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Child vomiting in a bucket.

Child vomiting in a bucket.
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Diarrhoea and vomiting in children

4-minute read

It can be very concerning to see your baby or child having bouts of diarrhoea and vomiting. This helpful information aims to explain some of the common causes and strategies to help you alleviate your child’s symptoms.

Vomiting usually last 1 to 2 days. Diarrhoea can last up to 10 days.

Diarrhoea symptoms in babies and children

Most babies have occasional loose stools or faeces (poo) and breastfed babies normally have looser stools than formula-fed babies. It’s diarrhoea if they repeatedly pass unformed, watery stools.

Some children between the ages of 1 and 5 pass frequent, smelly, loose stools that may contain recognisable foods, such as carrots and peas. Usually, these children are otherwise perfectly healthy and are growing normally. The diarrhoea may be due to drinking too much cordial or sugary drinks, but you should check with your doctor. Sometimes the doctor can’t find any cause.

Children may have large, runny, frequent or watery poos. The colour of the poo might vary from brown to green, and the smell can be quite offensive.

They may also have stomach cramps or pain.

Causes of diarrhoea and vomiting in children

Diarrhoea and vomiting may be caused by many different things, including:

Treatments for diarrhoea and vomiting in children

The main treatment for diarrhoea and vomiting is to keep your child at home and make sure they keep drinking fluids often such as water, oral rehydration solution, breastmilk or formula.

Don't give your child any medicines to stop diarrhoea without medical advice. Antibiotics are not usually given to treat diarrhoea and vomiting.

Diarrhoea and vomiting is more serious in babies than older children because babies can easily lose too much fluid from their bodies and become dehydrated. Signs of dehydration are:

  • lethargy
  • fewer wet nappies
  • dark yellow urine
  • a dry mouth
  • sunken eyes
  • a sunken soft spot (fontanelle) on a baby’s head
  • few or no tears when they cry

If your baby becomes dehydrated they will need extra fluids. If you are breastfeeding, keep offering feeds and feed more often. If you are bottle feeding, offer clear fluids in between feeds. You can also give an oral rehydration fluid from your local pharmacy or chemist, or get a prescription from your doctor.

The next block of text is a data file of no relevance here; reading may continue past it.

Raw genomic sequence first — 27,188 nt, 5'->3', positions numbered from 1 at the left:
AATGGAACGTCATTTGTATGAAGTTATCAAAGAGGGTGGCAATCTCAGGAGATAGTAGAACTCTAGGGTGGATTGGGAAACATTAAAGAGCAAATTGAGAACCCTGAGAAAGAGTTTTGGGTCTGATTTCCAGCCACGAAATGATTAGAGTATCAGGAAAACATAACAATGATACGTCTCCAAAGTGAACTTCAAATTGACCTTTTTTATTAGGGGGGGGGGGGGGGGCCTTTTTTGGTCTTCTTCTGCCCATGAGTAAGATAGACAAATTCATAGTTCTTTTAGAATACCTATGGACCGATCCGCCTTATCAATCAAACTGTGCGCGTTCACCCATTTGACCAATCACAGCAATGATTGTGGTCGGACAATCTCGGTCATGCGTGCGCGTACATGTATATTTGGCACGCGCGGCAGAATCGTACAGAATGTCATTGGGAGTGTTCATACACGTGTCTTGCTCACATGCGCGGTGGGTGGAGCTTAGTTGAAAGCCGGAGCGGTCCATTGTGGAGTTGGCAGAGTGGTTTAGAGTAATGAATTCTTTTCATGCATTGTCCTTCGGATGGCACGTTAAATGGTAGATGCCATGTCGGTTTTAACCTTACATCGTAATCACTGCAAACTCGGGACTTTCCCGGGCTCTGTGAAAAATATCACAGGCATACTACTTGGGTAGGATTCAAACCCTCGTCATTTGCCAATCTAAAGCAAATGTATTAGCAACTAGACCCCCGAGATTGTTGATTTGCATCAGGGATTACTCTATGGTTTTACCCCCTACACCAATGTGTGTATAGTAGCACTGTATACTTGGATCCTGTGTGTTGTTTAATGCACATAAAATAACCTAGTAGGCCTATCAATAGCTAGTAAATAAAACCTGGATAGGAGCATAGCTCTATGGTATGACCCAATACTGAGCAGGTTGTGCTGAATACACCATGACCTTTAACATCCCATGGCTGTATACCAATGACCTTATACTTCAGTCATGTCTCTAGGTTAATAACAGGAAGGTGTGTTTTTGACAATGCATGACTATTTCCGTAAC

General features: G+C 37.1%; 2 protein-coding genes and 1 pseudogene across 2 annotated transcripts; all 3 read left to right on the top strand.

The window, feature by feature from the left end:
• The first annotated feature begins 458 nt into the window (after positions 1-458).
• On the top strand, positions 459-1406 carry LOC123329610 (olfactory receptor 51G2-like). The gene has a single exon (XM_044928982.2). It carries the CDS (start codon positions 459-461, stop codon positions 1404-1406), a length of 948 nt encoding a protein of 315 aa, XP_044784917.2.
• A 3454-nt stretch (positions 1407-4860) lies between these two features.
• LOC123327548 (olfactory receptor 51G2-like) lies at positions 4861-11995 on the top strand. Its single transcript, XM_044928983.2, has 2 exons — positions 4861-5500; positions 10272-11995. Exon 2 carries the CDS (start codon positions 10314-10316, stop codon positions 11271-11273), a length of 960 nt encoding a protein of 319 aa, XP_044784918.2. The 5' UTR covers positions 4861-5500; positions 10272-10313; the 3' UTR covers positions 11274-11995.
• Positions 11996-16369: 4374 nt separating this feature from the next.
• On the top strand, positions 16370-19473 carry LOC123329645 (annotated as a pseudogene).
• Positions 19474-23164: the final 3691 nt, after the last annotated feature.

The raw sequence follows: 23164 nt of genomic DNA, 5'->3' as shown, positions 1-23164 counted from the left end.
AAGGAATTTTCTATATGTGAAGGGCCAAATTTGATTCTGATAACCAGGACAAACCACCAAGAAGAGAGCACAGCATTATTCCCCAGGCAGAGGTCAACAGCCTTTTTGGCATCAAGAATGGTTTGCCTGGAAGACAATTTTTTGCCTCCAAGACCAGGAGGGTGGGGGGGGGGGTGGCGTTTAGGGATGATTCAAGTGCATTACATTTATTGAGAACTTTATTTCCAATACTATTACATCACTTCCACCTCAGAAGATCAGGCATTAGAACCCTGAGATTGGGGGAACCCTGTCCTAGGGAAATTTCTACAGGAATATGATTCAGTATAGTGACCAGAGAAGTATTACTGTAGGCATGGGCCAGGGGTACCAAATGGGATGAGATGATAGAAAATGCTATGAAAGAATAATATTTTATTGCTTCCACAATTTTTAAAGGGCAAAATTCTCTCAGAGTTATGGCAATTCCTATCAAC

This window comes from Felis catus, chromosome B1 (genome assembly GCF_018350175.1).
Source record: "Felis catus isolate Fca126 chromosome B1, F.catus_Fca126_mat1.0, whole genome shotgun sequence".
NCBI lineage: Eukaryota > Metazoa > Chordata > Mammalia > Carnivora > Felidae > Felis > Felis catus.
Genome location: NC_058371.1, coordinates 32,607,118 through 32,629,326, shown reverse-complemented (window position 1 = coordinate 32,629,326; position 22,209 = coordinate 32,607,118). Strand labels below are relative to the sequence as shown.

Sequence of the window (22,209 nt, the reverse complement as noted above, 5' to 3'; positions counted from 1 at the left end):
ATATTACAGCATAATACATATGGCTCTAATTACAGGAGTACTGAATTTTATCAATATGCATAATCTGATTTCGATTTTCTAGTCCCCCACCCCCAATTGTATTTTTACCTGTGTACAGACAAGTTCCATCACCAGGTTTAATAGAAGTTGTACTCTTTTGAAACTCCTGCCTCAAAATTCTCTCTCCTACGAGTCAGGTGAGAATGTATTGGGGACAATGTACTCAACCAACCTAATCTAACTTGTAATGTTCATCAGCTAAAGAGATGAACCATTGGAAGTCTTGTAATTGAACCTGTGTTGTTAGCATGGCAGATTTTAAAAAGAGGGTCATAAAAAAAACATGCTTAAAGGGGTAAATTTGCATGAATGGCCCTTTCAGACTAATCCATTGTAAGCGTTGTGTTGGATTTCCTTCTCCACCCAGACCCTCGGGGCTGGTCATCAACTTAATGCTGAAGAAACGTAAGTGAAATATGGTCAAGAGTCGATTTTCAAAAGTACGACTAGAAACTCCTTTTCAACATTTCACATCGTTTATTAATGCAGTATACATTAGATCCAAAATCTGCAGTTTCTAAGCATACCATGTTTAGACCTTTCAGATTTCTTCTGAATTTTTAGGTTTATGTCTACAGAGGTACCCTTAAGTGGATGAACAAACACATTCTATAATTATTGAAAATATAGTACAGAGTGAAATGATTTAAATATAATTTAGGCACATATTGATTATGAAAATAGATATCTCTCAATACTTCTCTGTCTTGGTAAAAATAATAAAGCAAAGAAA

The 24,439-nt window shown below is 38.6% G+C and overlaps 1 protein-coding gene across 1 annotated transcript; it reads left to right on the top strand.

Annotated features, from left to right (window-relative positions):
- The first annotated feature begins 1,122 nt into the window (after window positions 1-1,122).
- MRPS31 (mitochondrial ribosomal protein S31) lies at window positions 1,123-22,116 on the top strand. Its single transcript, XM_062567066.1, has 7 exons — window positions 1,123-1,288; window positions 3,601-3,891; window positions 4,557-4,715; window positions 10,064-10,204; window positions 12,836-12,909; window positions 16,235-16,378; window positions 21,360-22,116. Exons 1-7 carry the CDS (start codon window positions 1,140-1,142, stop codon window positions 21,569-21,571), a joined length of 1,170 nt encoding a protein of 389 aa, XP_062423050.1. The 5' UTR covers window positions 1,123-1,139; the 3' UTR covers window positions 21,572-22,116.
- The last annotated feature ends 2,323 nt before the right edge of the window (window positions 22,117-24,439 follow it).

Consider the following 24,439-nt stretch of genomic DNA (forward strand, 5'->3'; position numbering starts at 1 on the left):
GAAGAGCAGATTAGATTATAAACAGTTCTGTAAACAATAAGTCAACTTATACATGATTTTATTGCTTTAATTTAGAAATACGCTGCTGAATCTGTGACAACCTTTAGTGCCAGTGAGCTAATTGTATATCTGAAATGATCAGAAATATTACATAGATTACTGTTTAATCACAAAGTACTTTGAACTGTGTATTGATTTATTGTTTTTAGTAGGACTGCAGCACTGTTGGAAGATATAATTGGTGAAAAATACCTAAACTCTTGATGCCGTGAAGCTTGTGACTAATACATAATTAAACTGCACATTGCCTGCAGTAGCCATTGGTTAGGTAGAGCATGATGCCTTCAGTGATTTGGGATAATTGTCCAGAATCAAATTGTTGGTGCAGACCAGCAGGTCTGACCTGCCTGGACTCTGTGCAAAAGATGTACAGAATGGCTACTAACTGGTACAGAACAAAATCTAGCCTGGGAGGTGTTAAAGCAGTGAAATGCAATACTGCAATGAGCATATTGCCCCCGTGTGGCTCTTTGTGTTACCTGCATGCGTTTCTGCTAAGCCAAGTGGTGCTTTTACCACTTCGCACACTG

When to see a doctor

Babies under 6 months old should always be checked by a GP if they have vomiting and diarrhoea. All children should see a doctor if:

  • they’re not drinking
  • the diarrhoea doesn’t improve after 10 days
  • they are vomiting and can’t keep any fluids down
  • they are dehydrated (fewer wet nappies, not weeing, dark yellow or brown wee, dry lips and mouth)
  • they have a bad stomach pain
  • there is blood in their poo
  • they have green vomit
  • you are worried

Diarrhoea and vomiting self care

If your child has diarrhoea and vomiting there are a number of things you can do to help manage their condition:

  • breast and bottle fed babies should continue to be given their normal feeds (at normal strength)
  • if your child is on solid foods, be guided by their appetite. There is no evidence that fasting benefits someone with diarrhoea and vomiting
  • older children should eat normally. Foods high in carbohydrates, like bread, potatoes, pasta and rice are good, and soup will also help replace fluids
  • if they wear nappies, a barrier cream may help to prevent soreness or nappy rash developing
  • ensure your child’s bottom is cleaned gently and thoroughly, after each episode of diarrhoea to avoid irritation to the skin
  • your child may feel tired and irritable. Always place your baby on their back in their cot to sleep, as this position reduces the risk of sudden unexpected death in infancy

Diarrhoea and vomiting prevention

The best way to avoid diarrhoea and vomiting is to have good personal hygiene:

  • wash your hands thoroughly with soap and warm running water to prevent the spread of infection. Dry your hands thoroughly but do not share towels as this can spread an infection
  • wash your hands:
    • before handling food, including babies’ bottles
    • before eating
    • after going to the toilet or changing your child’s nappy
    • after cleaning up blood, faeces or vomit
    • after wiping a nose, either your child’s or your own
    • after handling garbage
  • clean surfaces — washing with detergent and water is a very effective way of removing germs from surfaces you have touched
  • with formula-fed babies, make sure that bottles are sterilised carefully
  • do not share personal items — your child should use their own personal items, such as towels, toothbrushes, flannels or face cloths
  • if your child has diarrhoea, organise a separate toilet to other people if possible and clean it with disinfectant after use
  • do not take your child swimming until 2 weeks after their last episode of diarrhoea or vomiting
  • if your child has diarrhoea or vomiting they should not go to school or day care for 24 hours after their last episode of either. Here’s a list of common childhood illnesses, including diarrhoea, and their recommended exclusion periods
  • immediately remove and wash clothing or bedding contaminated with diarrhoea or vomit

Learn more here about the development and quality assurance of healthdirect content.

Last reviewed: July 2019

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